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Bruce Fowle
Bruce Fowle is an American architect. He co-founded Fox & Fowle Architects in 1978 and is now Founding Principal Emeritus at FXFOWLE Architects. Fowle's work ranges from high-rise, multi-use complexes to cultural institutions and private homes. Fowle has earned the firm a number of major awards, including a 2001 National Honor Award for Design, the highest honor that the American Institute of Architects
American Institute of Architects
bestows on a project, for 4 Times Square. He is also known for his work on Manhattan's Second Avenue Subway, the Reuters Building
Reuters Building
(3 Times Square), The New York Times
The New York Times
Building, and the renovation and expansion of the Jacob K
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Architect
An architect is a person who plans, designs, and reviews the construction of buildings. To practice architecture means to provide services in connection with the design of buildings and the space within the site surrounding the buildings, that have as their principal purpose human occupancy or use.[1] Etymologically, architect derives from the Latin architectus, which derives from the Greek (arkhi-, chief + tekton, builder), i.e., chief builder.[2] Professionally, an architect's decisions affect public safety, and thus an architect must undergo specialized training consisting of advanced education and a practicum (or internship) for practical experience to earn a license to practice architecture
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Syracuse University
Syracuse University
University
(commonly referred to as Syracuse, 'Cuse, or SU[7]) is a private research university in Syracuse, New York, United States. The institution's roots can be traced to the Genesee Wesleyan Seminary (later becoming Genesee College), founded in 1831 by the Methodist Episcopal Church
Methodist Episcopal Church
in Lima, New York. After several years of debate over relocating the college to Syracuse, the university was established in 1870, independent of the college. Since 1920, the university has identified itself as nonsectarian,[8][9][10][11] although it maintains a relationship with The United Methodist Church.[12][13][14][15][16] The campus is in the University
University
Hill neighborhood of Syracuse, east and southeast of downtown, on one of the larger hills
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Special
Special
Special
or specials may refer to:Contents1 Music 2 Film and television 3 Other uses 4 See alsoMusic[edit] Special
Special
(album), a 1992 album by Vesta Williams "Special" (Garbage song), 1998 "Special
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Real Estate Weekly
Real Estate Weekly is a weekly American real estate magazine primarily covering New York City.[1][2] References[edit]^ Sagalyn, Lynne B. (1 October 2003). Times Square Roulette: Remaking the City Icon. MIT Press. p. 543. ISBN 978-0-262-69295-3. Retrieved 16 October 2012.  ^ Li, Roland (1 March 2011). "BIG lease at Starrett-Lehigh". Real Estate Weekly via HighBeam Research (subscription required). Retrieved 16 October 2012. External links[edit]Official siteThis business magazine or journal-related article is a stub. You can help by expanding it.v t eSee tips for writing articles about magazines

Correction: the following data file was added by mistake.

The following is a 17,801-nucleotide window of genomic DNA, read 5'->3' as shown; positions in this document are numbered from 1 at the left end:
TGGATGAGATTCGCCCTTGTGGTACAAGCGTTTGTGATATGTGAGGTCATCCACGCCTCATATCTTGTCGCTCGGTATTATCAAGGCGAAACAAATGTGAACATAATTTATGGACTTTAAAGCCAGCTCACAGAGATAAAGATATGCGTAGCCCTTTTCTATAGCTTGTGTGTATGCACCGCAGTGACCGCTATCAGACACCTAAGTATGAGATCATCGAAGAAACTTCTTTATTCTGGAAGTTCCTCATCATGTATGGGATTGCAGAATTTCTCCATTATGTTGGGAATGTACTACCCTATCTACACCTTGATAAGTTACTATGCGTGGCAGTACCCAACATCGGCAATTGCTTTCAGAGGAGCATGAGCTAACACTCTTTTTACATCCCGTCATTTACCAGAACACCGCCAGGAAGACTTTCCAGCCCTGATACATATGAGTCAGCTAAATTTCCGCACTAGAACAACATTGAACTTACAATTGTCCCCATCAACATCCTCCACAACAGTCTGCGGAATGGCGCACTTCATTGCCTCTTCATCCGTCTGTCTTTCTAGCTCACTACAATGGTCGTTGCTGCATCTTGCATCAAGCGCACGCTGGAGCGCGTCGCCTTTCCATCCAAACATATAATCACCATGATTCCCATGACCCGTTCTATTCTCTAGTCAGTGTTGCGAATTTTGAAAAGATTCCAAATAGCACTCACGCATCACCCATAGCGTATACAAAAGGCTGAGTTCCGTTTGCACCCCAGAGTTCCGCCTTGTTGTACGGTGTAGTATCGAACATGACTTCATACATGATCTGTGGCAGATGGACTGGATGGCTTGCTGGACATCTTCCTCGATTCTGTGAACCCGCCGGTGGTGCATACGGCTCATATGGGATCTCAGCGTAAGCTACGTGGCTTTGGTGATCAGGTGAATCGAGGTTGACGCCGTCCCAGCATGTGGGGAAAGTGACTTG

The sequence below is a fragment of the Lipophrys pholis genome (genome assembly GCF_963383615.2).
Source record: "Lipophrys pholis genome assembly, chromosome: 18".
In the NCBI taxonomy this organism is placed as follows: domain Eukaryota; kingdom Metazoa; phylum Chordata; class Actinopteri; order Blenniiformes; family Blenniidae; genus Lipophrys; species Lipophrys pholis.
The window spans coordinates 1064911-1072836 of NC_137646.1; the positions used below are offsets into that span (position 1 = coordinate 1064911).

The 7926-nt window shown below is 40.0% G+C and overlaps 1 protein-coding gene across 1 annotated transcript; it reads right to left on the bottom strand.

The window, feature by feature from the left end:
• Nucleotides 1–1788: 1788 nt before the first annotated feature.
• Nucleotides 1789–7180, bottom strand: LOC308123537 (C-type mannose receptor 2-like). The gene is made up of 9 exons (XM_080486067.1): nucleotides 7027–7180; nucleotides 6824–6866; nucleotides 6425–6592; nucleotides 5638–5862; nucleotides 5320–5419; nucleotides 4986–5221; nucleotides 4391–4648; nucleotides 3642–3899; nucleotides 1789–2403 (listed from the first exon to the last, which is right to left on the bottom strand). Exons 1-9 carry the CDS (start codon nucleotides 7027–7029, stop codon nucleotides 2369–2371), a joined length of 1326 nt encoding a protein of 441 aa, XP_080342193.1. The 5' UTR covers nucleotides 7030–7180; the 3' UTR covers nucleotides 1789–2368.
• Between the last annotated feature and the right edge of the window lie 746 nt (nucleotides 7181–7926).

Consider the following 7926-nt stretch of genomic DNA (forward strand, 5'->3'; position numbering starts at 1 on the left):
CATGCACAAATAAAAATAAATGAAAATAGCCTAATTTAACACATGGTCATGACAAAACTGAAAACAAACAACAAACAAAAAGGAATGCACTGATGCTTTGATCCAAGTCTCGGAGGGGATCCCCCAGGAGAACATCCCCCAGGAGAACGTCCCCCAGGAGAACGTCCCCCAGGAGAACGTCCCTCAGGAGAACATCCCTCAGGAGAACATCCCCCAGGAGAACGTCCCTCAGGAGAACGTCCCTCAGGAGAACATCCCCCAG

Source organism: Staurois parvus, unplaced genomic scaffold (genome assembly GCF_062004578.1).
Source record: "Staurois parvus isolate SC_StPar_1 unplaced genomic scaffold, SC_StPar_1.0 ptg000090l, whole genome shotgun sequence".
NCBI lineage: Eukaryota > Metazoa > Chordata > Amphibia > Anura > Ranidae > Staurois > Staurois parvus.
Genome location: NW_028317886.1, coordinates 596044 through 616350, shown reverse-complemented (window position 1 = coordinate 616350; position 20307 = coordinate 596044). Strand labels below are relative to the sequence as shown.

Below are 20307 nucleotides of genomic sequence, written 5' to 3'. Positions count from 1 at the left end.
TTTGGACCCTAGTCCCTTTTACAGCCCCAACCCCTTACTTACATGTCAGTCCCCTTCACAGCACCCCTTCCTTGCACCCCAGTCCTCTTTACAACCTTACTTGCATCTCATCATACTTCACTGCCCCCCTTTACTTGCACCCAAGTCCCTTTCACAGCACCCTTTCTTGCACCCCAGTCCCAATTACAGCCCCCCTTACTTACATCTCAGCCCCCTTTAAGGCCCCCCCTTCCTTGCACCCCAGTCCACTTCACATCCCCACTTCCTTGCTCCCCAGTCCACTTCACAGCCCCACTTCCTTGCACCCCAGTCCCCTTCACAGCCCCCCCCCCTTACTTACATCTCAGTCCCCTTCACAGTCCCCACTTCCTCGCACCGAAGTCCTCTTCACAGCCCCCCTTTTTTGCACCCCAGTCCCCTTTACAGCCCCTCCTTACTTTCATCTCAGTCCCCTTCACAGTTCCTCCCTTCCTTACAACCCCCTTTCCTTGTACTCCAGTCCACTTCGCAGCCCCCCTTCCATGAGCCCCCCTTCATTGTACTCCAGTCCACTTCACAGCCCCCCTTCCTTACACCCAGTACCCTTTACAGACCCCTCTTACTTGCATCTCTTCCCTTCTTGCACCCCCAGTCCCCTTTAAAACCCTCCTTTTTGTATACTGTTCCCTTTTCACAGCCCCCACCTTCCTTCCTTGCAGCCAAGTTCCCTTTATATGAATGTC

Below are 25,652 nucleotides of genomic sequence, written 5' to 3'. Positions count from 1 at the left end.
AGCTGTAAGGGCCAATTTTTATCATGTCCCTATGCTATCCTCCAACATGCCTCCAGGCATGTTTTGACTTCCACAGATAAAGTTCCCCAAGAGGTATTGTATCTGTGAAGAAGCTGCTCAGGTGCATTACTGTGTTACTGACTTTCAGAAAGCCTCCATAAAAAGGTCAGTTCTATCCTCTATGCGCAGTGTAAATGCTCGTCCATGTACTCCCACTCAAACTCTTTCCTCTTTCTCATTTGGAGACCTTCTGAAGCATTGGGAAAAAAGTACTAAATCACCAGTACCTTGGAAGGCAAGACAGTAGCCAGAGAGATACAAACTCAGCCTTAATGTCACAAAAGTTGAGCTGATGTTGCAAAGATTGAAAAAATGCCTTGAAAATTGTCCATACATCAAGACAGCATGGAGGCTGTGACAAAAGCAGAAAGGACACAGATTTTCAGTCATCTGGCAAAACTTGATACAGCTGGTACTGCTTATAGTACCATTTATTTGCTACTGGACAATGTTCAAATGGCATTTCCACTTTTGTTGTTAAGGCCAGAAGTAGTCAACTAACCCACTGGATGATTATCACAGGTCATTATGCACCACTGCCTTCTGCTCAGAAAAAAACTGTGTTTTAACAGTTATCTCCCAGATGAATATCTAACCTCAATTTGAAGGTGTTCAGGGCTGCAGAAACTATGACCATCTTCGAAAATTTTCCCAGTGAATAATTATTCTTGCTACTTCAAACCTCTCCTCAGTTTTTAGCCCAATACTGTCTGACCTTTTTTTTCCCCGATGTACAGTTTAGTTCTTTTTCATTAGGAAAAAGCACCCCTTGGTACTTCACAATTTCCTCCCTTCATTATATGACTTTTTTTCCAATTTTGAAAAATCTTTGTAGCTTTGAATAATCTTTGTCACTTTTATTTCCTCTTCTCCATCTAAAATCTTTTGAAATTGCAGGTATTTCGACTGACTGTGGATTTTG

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Emporis
Emporis
Emporis
GmbH
GmbH
is a real estate data mining company with headquarters in Hamburg, Germany
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The New York Times
The New York Times
The New York Times
(sometimes abbreviated as The NYT or The Times) is an American newspaper based in New York City
New York City
with worldwide influence and readership.[6][7][8] Founded in 1851, the paper has won 122 Pulitzer Prizes, more than any other newspaper.[9][10] As of September 2016, it had the largest combined print-and-digital circulation of any daily newspaper in the United States.[11] The New York Times is ranked 18th in the world by circulation. The paper is owned by The New York Times
The New York Times
Company, which is publicly traded but primarily controlled by the Ochs-Sulzberger family through a dual-class share structure.[12] It has been owned by the family since 1896; A.G
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Javits Center
Jacob K. Javits Convention Center, shortened to Javits Center in popular usage, is a large convention center located on Eleventh Avenue, between 34th and 40th streets, in Hell's Kitchen, Manhattan, New York City. It was designed by architect James Ingo Freed of Pei Cobb Freed & Partners. The controversial and revolutionary space frame structure was begun in 1980, finished in 1986, and named for United States Senator Jacob K. Javits, who died that year.[1][2] The Center is operated and maintained by the New York City Convention Center Operating Corporation. The convention center has a total area space of 1,800,000 square feet (170,000 m2)[3] and has 840,000 square feet (78,000 m2) of total exhibit space.[4] When the Center opened, it replaced the New York Coliseum as the city's major convention facility, making way for the demolition of the Coliseum and future construction of the Time Warner Center at Columbus Circle
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Syracuse, New York